The Mental Health of People Living with HIV in China, 1998-2014: A Systematic Review

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Abstract

BACKGROUND: Understanding the mental health burdens faced by people living with HIV in China is instrumental in the development of successful targeted programs for psychological support and care. METHODS: Using multiple Chinese and English literature databases, we conducted a systematic review of observational research (cross-sectional, case-control, or cohort) published between 1998 and 2014 on the mental health of people living with HIV in China. RESULTS: We identified a total of 94 eligible articles. A broad range of instruments were used across studies. Depression was the most widely studied problem; the majority of studies reported prevalence greater than 60% across research settings, with indications of a higher prevalence among women than men. Rates of anxiety tended to be greater than 40%. Findings regarding the rates of suicidality, HIV-related neurocognitive disorders, and substance use were less and varied. Only one study investigated posttraumatic stress disorder and reported a prevalence of 46.2%. Conflicting results about health and treatment related factors of mental health were found across studies. CONCLUSIONS: Despite limitations, this review confirmed that people living with HIV are vulnerable to mental health problems, and there is substantial need for mental health services among this population.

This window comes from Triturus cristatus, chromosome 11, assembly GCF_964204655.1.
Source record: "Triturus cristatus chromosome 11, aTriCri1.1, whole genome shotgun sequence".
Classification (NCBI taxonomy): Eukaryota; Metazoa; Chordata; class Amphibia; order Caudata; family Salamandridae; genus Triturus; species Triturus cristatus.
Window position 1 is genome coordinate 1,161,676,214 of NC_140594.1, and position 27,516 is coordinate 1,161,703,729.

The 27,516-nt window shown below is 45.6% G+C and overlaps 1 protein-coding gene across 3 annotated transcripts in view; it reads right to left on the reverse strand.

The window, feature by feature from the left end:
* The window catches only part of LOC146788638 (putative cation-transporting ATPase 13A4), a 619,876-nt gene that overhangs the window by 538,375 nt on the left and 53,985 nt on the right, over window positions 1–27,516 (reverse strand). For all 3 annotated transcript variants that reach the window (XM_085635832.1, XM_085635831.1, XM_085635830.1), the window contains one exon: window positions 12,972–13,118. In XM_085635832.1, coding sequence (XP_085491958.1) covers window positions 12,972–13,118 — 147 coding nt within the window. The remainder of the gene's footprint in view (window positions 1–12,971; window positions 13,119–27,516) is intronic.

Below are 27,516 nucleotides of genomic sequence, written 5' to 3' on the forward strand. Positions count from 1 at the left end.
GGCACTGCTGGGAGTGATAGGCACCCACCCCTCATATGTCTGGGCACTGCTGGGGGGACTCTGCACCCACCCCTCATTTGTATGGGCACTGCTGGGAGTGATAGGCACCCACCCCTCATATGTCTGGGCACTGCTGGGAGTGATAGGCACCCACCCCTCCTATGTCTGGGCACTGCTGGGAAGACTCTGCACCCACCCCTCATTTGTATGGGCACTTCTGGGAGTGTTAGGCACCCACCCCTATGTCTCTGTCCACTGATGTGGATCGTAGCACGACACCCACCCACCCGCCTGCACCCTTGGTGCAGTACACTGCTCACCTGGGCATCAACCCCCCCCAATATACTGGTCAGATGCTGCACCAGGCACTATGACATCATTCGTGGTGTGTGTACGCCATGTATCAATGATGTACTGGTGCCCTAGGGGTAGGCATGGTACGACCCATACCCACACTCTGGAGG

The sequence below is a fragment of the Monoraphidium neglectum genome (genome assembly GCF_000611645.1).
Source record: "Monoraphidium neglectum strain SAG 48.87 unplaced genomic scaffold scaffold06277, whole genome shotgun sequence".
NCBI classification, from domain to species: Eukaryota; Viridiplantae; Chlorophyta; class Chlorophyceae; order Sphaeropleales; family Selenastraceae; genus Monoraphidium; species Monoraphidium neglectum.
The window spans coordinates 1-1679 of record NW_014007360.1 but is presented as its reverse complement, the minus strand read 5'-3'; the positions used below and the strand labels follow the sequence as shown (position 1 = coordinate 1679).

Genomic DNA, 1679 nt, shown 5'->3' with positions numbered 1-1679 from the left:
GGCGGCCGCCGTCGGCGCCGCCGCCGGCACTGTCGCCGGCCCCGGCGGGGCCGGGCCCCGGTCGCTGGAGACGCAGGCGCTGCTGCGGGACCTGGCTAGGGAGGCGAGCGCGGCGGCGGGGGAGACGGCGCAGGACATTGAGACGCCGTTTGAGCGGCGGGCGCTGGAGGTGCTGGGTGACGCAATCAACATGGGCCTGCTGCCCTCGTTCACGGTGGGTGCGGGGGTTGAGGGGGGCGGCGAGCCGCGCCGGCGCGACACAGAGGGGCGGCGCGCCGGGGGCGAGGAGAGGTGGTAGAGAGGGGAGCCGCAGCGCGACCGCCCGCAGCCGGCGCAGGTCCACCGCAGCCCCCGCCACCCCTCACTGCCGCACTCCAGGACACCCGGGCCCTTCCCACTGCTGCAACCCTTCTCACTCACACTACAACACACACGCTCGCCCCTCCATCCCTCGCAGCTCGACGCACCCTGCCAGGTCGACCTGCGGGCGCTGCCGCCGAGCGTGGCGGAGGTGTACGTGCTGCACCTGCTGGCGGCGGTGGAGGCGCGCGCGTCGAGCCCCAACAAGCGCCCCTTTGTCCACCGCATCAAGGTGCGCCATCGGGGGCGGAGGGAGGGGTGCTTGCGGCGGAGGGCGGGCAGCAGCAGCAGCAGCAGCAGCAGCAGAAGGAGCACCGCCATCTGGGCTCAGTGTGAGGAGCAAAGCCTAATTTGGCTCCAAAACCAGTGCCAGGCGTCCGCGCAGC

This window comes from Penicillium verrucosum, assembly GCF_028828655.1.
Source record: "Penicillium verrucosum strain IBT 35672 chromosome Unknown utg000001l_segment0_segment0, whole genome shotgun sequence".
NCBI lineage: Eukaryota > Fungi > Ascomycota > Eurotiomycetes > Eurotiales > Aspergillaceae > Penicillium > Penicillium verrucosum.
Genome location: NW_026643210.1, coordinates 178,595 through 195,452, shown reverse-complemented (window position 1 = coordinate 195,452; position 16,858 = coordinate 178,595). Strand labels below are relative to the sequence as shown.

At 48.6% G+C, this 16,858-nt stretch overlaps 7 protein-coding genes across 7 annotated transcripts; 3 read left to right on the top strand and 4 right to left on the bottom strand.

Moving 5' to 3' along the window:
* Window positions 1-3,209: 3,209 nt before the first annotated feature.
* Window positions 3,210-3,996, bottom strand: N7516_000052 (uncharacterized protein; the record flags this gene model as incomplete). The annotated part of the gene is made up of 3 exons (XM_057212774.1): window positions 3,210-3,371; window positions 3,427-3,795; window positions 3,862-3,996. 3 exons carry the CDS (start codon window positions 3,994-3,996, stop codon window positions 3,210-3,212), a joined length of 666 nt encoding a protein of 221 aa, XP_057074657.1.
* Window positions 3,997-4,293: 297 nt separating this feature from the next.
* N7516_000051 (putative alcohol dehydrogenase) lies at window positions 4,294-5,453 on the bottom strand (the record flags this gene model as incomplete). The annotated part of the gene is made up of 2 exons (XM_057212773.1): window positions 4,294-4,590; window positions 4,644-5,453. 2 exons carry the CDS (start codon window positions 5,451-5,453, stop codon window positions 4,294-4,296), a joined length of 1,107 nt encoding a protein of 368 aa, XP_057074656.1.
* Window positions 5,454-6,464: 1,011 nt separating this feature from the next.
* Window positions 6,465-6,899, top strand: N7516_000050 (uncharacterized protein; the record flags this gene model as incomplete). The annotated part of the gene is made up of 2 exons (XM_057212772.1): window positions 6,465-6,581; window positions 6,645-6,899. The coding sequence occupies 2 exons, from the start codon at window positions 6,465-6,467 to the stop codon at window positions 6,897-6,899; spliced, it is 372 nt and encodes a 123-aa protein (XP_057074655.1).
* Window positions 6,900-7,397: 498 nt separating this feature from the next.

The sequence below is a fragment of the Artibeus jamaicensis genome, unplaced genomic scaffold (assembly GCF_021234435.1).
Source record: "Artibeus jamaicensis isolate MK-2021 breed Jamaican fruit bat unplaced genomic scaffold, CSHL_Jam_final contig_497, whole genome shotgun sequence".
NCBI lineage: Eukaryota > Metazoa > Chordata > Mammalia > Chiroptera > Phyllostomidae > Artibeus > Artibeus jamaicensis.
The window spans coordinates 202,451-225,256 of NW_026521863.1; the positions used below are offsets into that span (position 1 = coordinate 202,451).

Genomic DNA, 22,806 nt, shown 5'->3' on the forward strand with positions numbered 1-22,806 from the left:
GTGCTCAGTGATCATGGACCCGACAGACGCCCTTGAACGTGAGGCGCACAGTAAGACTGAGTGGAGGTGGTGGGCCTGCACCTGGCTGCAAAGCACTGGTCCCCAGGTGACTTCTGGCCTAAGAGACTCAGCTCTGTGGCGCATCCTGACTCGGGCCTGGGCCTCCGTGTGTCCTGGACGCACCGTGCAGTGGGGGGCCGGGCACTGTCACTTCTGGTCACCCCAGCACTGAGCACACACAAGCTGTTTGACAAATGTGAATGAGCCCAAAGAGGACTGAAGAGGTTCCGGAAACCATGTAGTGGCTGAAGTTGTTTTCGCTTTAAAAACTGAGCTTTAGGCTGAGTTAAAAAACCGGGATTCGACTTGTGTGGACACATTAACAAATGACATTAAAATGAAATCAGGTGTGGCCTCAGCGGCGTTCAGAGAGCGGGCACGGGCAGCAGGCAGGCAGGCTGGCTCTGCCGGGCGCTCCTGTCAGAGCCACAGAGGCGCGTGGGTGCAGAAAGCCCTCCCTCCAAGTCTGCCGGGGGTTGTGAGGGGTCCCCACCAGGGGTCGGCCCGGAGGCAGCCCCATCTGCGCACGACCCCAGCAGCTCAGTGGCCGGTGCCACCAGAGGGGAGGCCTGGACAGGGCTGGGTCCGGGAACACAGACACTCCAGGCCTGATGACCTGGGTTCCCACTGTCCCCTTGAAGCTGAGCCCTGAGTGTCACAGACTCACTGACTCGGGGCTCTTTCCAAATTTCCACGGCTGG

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Niu, L., Luo, D., Liu, Y., Silenzio, V. M. B., & Xiao, S. (2016). The Mental Health of People Living with HIV in China, 1998-2014: A Systematic Review. PloS One. https://doi.org/10.1371/journal.pone.0153489

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